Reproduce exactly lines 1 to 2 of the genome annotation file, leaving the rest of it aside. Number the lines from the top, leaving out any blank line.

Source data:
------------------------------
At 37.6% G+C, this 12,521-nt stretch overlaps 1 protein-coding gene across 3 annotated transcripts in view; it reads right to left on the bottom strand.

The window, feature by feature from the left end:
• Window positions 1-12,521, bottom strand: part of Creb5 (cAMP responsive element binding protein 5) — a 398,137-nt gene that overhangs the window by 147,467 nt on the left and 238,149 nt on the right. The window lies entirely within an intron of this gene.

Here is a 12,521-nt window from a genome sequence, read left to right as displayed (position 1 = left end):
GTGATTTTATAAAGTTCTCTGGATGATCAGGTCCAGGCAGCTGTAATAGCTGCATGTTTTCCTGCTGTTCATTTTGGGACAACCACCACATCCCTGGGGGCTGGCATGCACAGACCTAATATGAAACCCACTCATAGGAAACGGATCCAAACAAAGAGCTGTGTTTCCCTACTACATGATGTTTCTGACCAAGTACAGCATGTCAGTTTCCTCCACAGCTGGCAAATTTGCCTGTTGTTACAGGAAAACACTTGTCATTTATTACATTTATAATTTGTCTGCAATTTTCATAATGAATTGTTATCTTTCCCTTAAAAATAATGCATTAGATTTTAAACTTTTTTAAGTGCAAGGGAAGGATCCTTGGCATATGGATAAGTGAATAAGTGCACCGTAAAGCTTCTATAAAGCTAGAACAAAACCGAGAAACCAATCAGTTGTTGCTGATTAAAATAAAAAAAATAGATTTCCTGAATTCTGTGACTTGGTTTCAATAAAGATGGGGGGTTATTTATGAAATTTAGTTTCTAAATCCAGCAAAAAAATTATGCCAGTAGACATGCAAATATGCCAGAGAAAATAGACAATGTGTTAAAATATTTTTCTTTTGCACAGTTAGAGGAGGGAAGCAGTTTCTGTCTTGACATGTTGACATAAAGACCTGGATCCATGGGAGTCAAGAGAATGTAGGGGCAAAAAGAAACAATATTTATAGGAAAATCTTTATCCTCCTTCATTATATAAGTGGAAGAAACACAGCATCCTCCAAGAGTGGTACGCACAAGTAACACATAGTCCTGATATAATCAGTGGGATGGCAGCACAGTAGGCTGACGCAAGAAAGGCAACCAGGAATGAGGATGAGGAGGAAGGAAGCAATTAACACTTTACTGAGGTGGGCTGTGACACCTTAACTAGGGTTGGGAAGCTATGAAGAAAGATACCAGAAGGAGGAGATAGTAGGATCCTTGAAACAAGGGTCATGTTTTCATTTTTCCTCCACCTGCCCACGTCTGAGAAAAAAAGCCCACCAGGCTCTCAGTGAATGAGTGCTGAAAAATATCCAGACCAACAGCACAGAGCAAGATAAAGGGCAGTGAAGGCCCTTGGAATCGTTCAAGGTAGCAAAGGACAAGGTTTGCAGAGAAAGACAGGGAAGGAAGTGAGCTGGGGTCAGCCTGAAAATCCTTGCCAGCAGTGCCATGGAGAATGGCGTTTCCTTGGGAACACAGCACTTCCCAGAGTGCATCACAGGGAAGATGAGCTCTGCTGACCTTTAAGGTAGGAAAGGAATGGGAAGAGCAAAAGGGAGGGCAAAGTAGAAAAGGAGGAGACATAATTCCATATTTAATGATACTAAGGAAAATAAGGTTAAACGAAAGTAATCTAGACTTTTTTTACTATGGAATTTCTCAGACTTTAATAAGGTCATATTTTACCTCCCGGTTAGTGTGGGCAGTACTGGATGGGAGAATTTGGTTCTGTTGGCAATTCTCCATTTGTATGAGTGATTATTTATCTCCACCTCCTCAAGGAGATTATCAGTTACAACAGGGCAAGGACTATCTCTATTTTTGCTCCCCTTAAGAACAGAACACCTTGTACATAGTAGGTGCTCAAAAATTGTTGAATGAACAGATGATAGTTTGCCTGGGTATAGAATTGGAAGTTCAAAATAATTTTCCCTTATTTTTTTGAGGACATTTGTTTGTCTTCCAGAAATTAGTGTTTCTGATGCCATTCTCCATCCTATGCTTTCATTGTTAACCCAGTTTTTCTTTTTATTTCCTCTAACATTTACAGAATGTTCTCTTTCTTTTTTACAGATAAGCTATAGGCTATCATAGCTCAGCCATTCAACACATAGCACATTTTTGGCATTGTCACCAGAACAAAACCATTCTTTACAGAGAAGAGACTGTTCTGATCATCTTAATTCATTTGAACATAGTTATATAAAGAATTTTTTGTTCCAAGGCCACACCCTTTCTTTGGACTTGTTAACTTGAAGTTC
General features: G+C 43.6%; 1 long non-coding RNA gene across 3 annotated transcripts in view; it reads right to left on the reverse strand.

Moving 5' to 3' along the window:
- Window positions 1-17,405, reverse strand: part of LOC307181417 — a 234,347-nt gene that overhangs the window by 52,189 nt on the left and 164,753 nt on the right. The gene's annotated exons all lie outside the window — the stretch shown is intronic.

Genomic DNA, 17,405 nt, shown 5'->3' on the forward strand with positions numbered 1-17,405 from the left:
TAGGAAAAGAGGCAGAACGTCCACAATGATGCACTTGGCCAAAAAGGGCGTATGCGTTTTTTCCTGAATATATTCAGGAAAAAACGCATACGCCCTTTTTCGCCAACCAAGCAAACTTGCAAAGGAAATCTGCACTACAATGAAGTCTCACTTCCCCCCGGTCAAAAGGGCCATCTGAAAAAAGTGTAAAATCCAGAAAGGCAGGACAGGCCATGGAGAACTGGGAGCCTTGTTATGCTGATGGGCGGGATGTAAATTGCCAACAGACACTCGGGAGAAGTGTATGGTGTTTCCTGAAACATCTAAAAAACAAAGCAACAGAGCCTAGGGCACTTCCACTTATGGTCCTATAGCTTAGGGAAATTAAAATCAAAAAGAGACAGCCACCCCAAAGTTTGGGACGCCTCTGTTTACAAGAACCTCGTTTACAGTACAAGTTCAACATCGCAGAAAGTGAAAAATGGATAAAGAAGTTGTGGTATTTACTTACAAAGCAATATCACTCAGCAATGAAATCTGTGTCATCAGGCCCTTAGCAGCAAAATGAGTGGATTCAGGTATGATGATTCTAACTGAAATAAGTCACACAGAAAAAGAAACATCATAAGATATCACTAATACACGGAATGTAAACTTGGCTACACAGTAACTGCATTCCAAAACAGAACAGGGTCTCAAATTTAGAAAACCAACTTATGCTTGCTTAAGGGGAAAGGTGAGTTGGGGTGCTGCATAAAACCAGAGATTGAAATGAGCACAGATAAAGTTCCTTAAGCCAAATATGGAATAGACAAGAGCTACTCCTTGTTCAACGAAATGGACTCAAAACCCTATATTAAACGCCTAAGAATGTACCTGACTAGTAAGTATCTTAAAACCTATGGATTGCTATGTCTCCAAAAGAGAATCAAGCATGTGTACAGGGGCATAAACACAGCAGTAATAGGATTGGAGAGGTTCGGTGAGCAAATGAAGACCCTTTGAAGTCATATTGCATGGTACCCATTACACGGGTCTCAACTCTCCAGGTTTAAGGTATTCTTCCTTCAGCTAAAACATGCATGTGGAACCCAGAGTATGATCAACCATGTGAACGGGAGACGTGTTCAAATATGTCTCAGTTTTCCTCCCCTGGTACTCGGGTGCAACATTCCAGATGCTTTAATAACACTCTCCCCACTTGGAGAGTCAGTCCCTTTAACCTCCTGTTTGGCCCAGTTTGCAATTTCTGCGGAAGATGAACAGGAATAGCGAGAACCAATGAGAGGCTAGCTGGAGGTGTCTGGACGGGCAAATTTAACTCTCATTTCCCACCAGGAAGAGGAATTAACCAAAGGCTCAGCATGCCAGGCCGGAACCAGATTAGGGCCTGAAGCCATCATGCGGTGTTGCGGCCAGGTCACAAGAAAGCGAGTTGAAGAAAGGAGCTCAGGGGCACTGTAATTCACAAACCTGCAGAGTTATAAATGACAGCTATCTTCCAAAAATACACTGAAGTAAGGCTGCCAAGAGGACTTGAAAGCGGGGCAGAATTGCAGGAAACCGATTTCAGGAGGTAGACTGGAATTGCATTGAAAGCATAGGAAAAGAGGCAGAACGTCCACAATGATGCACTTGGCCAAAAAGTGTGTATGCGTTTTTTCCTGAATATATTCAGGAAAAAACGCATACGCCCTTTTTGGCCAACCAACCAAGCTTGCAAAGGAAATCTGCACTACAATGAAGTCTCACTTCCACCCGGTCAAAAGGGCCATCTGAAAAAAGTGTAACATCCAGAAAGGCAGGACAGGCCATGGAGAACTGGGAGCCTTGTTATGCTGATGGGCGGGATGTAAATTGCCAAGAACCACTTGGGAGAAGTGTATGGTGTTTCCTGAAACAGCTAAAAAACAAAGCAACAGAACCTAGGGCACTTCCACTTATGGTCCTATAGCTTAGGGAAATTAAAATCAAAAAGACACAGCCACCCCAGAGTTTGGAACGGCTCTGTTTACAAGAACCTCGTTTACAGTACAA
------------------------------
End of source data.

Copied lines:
At 37.6% G+C, this 12,521-nt stretch overlaps 1 protein-coding gene across 3 annotated transcripts in view; it reads right to left on the bottom strand.

The window, feature by feature from the left end: